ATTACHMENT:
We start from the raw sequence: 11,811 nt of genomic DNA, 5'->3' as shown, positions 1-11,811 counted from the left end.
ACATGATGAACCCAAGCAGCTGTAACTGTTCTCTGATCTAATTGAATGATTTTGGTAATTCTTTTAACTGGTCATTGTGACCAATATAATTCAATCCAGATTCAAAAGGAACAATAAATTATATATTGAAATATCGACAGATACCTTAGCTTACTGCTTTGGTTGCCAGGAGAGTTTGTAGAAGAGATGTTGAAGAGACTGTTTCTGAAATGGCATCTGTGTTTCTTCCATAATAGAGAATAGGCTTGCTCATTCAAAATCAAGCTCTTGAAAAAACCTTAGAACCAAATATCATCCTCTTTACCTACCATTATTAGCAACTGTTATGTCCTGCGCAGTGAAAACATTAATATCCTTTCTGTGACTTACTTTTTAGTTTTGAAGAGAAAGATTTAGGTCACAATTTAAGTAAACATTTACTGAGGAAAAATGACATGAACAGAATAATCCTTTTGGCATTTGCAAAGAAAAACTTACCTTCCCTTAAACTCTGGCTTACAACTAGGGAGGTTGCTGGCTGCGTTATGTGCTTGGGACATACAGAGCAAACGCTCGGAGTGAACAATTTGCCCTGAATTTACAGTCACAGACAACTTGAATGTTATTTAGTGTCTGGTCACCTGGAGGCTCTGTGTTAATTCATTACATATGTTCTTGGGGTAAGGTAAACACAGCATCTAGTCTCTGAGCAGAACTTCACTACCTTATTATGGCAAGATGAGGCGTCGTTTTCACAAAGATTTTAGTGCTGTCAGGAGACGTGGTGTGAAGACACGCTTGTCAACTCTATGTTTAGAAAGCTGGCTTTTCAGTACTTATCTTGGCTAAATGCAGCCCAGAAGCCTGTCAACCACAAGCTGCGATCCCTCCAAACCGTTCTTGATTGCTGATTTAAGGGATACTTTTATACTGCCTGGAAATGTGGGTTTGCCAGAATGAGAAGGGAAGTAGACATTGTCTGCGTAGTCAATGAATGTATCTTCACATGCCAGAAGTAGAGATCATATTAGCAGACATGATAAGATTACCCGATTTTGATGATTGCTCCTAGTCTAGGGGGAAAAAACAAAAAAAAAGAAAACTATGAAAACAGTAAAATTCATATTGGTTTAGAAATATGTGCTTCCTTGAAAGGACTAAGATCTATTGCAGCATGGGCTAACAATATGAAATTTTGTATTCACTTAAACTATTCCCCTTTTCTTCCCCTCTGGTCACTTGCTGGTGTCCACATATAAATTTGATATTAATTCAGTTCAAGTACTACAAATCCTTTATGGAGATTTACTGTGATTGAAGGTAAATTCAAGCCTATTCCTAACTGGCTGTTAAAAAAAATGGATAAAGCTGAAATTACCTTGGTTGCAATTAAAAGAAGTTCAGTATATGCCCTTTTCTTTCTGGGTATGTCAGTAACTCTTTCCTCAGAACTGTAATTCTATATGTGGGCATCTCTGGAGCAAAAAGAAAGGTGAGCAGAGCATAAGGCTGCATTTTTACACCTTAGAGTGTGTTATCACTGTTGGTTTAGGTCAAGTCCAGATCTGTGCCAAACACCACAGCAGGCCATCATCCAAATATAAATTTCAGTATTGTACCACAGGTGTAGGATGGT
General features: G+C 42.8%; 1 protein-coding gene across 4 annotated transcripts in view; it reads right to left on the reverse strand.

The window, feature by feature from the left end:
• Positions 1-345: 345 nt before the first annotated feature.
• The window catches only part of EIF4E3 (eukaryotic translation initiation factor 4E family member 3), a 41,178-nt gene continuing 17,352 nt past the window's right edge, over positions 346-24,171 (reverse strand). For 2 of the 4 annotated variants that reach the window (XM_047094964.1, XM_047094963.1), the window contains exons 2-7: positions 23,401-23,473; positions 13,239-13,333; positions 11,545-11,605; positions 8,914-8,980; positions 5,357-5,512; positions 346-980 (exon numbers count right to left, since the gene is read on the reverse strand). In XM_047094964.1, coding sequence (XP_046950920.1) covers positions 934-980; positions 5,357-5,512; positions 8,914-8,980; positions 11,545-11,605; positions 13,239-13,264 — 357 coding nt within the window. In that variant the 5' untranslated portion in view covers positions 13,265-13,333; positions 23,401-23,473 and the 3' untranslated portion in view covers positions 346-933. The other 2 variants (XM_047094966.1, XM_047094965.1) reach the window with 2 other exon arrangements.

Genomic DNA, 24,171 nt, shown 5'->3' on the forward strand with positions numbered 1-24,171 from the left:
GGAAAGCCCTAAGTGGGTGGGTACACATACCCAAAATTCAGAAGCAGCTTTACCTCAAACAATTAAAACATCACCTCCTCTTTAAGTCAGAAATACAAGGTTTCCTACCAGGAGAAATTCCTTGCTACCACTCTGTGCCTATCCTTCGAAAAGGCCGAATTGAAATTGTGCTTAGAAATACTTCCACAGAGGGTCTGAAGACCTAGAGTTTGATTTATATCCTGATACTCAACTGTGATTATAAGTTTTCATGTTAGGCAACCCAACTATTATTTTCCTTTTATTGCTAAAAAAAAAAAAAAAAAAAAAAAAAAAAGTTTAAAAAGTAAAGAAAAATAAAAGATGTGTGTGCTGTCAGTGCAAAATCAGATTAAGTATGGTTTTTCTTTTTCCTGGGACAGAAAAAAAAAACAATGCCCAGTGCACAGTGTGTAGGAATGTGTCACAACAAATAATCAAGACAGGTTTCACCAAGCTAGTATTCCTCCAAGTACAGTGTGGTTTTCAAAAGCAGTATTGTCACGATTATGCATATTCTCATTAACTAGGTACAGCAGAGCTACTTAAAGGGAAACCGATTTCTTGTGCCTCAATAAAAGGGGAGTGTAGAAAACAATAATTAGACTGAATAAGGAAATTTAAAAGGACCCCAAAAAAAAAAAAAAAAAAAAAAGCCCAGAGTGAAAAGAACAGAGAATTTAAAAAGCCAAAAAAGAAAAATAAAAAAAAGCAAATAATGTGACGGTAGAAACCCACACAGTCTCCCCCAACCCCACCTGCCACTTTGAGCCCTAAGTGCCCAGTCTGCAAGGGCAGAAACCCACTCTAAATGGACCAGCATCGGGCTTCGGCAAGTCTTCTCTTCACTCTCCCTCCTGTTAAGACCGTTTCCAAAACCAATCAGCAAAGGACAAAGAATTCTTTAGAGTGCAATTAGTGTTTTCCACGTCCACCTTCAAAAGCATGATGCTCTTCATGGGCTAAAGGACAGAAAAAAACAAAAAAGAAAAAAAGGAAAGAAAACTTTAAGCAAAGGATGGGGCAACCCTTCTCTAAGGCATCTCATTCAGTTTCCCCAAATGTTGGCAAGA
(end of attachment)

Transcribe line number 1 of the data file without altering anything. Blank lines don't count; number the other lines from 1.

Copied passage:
We start from the raw sequence: 11,811 nt of genomic DNA, 5'->3' as shown, positions 1-11,811 counted from the left end.